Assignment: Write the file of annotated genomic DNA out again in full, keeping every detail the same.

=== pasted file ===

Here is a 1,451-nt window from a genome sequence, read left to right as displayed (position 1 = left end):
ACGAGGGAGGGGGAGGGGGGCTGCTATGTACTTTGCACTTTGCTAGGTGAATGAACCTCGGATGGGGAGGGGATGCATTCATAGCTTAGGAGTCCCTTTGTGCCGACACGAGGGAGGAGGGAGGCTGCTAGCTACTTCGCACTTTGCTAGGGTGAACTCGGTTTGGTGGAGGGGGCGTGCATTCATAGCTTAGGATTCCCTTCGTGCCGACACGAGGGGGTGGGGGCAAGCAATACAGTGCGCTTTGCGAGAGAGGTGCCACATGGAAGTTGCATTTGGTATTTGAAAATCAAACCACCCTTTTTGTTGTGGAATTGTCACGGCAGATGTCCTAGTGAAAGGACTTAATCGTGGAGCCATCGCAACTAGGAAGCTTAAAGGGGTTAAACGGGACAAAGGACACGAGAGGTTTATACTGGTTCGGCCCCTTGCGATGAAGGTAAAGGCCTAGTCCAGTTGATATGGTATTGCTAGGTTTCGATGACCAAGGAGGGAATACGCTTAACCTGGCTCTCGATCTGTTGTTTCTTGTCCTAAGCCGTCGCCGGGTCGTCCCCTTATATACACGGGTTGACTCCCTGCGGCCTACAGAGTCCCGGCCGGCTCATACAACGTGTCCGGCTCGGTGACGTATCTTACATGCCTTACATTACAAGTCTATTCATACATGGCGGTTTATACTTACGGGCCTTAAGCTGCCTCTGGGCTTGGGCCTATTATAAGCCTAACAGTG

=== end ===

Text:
Here is a 1,451-nt window from a genome sequence, read left to right as displayed (position 1 = left end):
ACGAGGGAGGGGGAGGGGGGCTGCTATGTACTTTGCACTTTGCTAGGTGAATGAACCTCGGATGGGGAGGGGATGCATTCATAGCTTAGGAGTCCCTTTGTGCCGACACGAGGGAGGAGGGAGGCTGCTAGCTACTTCGCACTTTGCTAGGGTGAACTCGGTTTGGTGGAGGGGGCGTGCATTCATAGCTTAGGATTCCCTTCGTGCCGACACGAGGGGGTGGGGGCAAGCAATACAGTGCGCTTTGCGAGAGAGGTGCCACATGGAAGTTGCATTTGGTATTTGAAAATCAAACCACCCTTTTTGTTGTGGAATTGTCACGGCAGATGTCCTAGTGAAAGGACTTAATCGTGGAGCCATCGCAACTAGGAAGCTTAAAGGGGTTAAACGGGACAAAGGACACGAGAGGTTTATACTGGTTCGGCCCCTTGCGATGAAGGTAAAGGCCTAGTCCAGTTGATATGGTATTGCTAGGTTTCGATGACCAAGGAGGGAATACGCTTAACCTGGCTCTCGATCTGTTGTTTCTTGTCCTAAGCCGTCGCCGGGTCGTCCCCTTATATACACGGGTTGACTCCCTGCGGCCTACAGAGTCCCGGCCGGCTCATACAACGTGTCCGGCTCGGTGACGTATCTTACATGCCTTACATTACAAGTCTATTCATACATGGCGGTTTATACTTACGGGCCTTAAGCTGCCTCTGGGCTTGGGCCTATTATAAGCCTAACAGTG